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How to Remove Pencil Quilt Markings from Quilt Blocks

by Sue Starcevich
(Frederic, WI)

I am doing the "quilt as you go" method and have all my blocks quilted.

I used a No. 2 pencil to mark the quilt lines and used 80/20 batting. Can I wash the quilt blocks before I assemble or should I assemble and wash the whole quilt. I do not know what to use for soap for removal of the pencil marks. Also after washing should I dry it in a dryer or block it on the floor. Thank you.



The current status of the quilt blocks dictates how I would wash them.

If you have already trimmed your quilt blocks to a uniform size and they are ready to assemble as a quilt, then I would NOT wash the blocks before assembling the quilt.

It is possible during the washing and drying process that the edges will stretch or fray, resulting in blocks that are no longer 'quite' square. You'd 're-square' so that the blocks would fit together nicely. That's a duplication of work. I'm not for doing a job twice unless there's some real benefit from it. The additional trimming could distort how these blocks would fit together.

If the blocks are not squared up yet, then I would DEFINITELY wash them first by hand for a couple of reasons.

  1. Hand washing will minimize any distortion. The extra agitation from a washing machine is unnecessary. You are only trying to remove the pencil lines and perhaps some naturally occurring oil from your hands from working on the project.

  2. I'd want to be sure that I was satisfied with how the pencil markings came out before I went to the effort of putting the quilt together.

  3. Washing in smaller units puts less stress on the blocks when they are wet.

  4. If washing does not remove all the pencil quilt markings, and you find you must remove them by hand, the job will seem much more manageable a block at a time.

Washing Instructions

Cool water and gentle soap, gentle agitation.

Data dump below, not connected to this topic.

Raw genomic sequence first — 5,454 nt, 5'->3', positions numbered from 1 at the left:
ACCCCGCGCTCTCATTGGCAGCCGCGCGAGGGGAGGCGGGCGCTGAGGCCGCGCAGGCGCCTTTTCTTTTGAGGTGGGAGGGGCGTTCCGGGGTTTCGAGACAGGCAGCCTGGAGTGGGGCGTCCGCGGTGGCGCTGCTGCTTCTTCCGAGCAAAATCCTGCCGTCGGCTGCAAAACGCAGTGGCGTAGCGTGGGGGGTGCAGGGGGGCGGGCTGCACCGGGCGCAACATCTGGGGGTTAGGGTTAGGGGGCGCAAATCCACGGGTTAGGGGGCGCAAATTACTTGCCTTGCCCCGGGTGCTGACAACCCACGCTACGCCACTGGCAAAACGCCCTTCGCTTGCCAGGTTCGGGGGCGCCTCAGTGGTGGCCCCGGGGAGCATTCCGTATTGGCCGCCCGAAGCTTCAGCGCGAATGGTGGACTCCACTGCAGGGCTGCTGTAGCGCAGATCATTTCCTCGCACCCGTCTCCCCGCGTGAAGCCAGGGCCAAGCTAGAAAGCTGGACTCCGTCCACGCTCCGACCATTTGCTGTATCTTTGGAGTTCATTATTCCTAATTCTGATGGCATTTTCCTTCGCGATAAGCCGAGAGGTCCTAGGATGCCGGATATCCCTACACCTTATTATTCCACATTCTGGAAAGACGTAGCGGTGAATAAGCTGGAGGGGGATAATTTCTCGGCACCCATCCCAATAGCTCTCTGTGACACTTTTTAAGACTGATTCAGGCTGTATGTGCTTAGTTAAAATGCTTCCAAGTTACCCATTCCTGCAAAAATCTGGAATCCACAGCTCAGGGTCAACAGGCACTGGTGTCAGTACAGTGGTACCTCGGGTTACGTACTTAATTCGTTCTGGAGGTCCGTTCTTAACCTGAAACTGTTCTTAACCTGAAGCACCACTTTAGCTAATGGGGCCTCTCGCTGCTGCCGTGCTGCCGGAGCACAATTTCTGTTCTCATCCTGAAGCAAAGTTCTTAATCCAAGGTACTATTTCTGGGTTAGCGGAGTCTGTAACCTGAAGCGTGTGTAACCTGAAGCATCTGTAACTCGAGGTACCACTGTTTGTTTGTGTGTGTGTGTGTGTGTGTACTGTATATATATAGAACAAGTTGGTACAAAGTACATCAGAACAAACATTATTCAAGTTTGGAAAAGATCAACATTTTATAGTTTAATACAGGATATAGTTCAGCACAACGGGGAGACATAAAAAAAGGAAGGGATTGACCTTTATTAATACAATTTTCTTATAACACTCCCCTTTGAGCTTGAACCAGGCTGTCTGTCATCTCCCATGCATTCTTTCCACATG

I always use cool water to wash quilts. The warmer/hotter the water, the more chance that you'll 'set' the quilt markings.

I use Orvus because it is gentle, but because I can also buy it economically from a 'Farm and Fleet' store here locally. If you don't have Orvus, use a gentle soap without optical brighteners, dyes, softeners, fragrances and that is pH neutral.

Use our instructions for how to wash a quilt, but instead of using a washing machine, use a container you can easily handle. I like to use the same large (32 qt.) Sterilite plastic boxes I use to store my fabric. Agitate gently by hand.

Problem Pencil Markings

If the pencil marks do not come out in the wash, there are a number of options.

I cannot stress this enough.


These removal ideas have come from a variety of sources and have worked, at least to some extent, for another quilter. But their situation and marking tools used may be different than yours. So please do test first.

Commercial Remedies

The following are sold in quilt and sewing stores and online.

  • Marking Pencil Remover by Quilter's Rule International: This liquid comes in an 8 oz. spray bottle. Quilter's Rule recommends you test before using. It retails for about $7.25/8 oz bottle. It appears to come in both a phosphate and phosphate-free version (red, white and black label).